Future Skills is a finalist in the Construction Skills Queensland 2015 Excellence Awards for Registered Training Organisation of the Year.
20th October 2015
We're excited to announce that Future Skills has been selected as a finalist in the Construction Skills Queensland 2015 Excellence Awards.
Future Skills provides post trade electrical and work health and safety training in
Queensland and the Northern Territory. We provide public courses or onsite training in hazardous areas, electrical instrumentation, high voltage switching and work health and safety.
Our client satisfaction rates are 88.7% with trainer quality at 89.0%, up from 87.8% in 2014.
1st October 2015
Future Skills International Sydney OTSR assessments commenced in late August at Absolute offices in George st Parramatta.
All participants involved in the first round of assessments as well as subsequent ones have commented how convenient the venue is in regard to parking and public transport. There is also plenty of eateries where participants can get food of their choice in their breaks.
As an assessor, I feel it's important to make anyone who is coming in to complete an assessment feel at ease and relaxed with the whole process. It can be a nervous time for many participants, so I make sure that every part of the practical and written assessment is explained clearly. Not placing them under pressure helps to make them feel confident about getting through the day.
The great satisfaction that I get is when people say that they enjoyed the assessments and that it was a good test of their electrical and practical knowledge.
The decision to start assessing overseas skilled electricians in Sydney has been successful because a lot of overseas electricians are currently working in the Sydney area. This saves them time in travelling and accommodation costs if they have to travel to any other venues. A day off work is all that is required.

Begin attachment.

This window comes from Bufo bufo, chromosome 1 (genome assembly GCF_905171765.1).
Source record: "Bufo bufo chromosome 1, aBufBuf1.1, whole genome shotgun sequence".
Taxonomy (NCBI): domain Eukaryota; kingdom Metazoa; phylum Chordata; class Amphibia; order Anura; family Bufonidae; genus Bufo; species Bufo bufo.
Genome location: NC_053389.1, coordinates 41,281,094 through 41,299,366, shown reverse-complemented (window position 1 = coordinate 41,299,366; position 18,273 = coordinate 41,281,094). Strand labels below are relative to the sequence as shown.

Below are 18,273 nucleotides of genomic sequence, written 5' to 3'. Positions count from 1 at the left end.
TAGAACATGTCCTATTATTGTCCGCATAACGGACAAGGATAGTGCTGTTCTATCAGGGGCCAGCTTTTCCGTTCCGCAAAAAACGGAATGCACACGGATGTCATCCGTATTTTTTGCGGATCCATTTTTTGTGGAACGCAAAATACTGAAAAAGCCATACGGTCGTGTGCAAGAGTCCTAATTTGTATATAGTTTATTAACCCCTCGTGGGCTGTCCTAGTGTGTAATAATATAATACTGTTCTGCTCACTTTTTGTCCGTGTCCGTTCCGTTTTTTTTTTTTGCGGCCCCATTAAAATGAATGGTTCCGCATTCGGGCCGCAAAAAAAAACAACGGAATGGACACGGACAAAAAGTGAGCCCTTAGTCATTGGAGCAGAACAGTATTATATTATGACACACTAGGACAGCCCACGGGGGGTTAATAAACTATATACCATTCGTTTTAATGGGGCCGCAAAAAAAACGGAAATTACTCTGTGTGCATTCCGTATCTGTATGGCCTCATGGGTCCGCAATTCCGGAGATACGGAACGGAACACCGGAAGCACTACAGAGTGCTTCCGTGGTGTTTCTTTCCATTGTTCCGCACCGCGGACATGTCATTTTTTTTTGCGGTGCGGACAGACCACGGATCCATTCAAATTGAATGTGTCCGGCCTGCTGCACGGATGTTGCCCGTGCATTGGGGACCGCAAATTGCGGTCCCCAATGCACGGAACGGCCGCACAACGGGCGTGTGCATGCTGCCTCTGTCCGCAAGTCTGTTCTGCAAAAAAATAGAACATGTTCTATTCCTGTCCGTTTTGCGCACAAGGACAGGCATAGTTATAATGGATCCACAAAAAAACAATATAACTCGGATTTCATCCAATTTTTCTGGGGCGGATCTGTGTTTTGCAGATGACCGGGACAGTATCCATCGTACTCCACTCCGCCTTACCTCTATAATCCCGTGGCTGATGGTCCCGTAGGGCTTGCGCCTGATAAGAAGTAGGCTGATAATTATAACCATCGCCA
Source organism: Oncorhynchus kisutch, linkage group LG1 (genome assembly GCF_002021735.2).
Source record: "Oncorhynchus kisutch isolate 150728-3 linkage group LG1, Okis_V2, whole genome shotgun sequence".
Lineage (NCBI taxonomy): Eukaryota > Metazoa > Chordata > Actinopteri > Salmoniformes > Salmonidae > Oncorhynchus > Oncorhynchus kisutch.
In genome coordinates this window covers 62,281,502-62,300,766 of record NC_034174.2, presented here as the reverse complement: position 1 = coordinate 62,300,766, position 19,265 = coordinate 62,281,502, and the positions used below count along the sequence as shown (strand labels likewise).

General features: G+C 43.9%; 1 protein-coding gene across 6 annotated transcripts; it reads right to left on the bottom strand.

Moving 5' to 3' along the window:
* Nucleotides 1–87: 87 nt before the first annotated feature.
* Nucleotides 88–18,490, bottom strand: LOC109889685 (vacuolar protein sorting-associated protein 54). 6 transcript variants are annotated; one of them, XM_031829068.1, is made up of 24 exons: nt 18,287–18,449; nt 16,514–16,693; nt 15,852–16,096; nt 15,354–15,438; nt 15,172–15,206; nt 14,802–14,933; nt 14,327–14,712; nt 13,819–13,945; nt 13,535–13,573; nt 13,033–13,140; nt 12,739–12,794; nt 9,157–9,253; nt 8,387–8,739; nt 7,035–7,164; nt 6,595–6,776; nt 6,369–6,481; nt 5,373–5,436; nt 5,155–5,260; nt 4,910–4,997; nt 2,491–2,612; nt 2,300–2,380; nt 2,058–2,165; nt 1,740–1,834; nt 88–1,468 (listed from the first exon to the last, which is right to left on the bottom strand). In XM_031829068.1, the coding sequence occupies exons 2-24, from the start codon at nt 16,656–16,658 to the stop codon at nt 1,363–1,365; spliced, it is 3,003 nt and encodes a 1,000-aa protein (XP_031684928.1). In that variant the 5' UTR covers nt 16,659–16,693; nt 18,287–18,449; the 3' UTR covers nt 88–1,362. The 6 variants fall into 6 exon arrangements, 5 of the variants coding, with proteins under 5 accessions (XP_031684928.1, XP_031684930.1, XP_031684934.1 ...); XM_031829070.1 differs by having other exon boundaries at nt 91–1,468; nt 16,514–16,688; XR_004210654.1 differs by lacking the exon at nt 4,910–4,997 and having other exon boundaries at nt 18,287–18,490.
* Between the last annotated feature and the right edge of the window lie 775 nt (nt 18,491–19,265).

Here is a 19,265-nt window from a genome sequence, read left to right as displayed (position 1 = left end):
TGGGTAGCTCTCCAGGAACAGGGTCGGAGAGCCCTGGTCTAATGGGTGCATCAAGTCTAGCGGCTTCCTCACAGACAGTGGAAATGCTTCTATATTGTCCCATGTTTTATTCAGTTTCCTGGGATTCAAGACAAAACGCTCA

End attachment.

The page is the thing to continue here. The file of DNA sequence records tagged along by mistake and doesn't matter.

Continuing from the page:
With the fantastic support of our administration team I know the participants are well informed on the day, and all I need to do is make sure the process goes smoothly for all to get a good result.
Electrical trainer and assessor
Electrical Skills Assessment
31st May 2013
How do I get my electrical qualifications recognised for work in Australia?
In Australia, regardless of your qualification, you need to have an electrical licence to work as an electrician. Yet funnily enough this key step is often overlooked by people arriving for work on a temporary or working holiday visa. As a result many overseas qualified workers have arrived in Australia and found themself unable to work until they have gone through a formal skills assessment process.
But what do I need to do! A simple Google search of the internet will show you the confusing range of information and misinformation about how to get your skills assessed if you're an electrician and want to migrate to Australia.
In this blog we're attempting to cut through the red tape and explain exactly what you need to do depending on the type of work visa you are seeking. Please note, we are not attempting to provide you with advice on the right type of visa for you, only advice on what you need to do to work as an electrician in Australia because of our licensing system .